The household is split down the line. I am in the ‘Remain’ camp. To me, the pros outweigh the cons. The kids are my priority. She is good in that department and up till now there is no showstopper for her continued employment. The thought of sourcing for and onboarding another helper is daunting and it sucks up precious bandwidth.
The new help may be brilliant. She might also be as sucky as hell. Better the devil you know than the devil you don’t.
My wife is the ‘Leave’ camp captain. She sees these issues as precursor to bigger problems in the future. Rather nip the problem in the bud than allow it to go full blown. Even though my helper did mention that she would like to continue, her heart is simply not here anymore. That is something no amount of managing can change.
Besides, my wife suggests, the new helper may take a bit of time to get into the groove of things but she might turn out to be most hardworking and conscientious.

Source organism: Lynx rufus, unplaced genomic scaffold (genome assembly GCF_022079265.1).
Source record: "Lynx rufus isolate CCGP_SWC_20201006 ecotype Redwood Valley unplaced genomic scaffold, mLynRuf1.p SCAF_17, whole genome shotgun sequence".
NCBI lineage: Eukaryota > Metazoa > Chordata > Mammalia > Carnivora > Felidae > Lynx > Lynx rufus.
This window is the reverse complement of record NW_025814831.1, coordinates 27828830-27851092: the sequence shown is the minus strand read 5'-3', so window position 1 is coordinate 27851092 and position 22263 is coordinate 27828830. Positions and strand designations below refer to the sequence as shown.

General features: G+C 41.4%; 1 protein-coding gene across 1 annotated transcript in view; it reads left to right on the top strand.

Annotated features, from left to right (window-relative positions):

In their 2013 book Focus: Using Different Ways of Seeing the World for Success and Influence, Heidi Grant Halvorson and E. Tory Higgins bought up the concept of Motivational Focus.
According to them, Motivational Focus affects how we approach life’s challenges and handle its demands. We can divide people into two different groups based on their Focus.
Promotion Focused people play to win. They concentrate at the rewards and it is the rewards that keep them going. They dream big and dream creatively. They are comfortable at taking chances. People who are Promotion Focused look at the big picture and leave the minute stuff to others.
Unfortunately, in doing so they tend to be more prone to errors and are less likely to think things over as thoroughly. They also usually do not have a backup plan for situations where things go really wrong.
People who are Prevention Focused are the exact opposite. They play the defensive game, and their mantra in life is ‘Not Losing is Winning’. They often worry about what may go wrong and strive to maintain status quo. They end up doing more meticulous work and they will have their fair share of admirers. Detractors though, will claim that they are too safe and boring and that they will never achieve any breakthrough.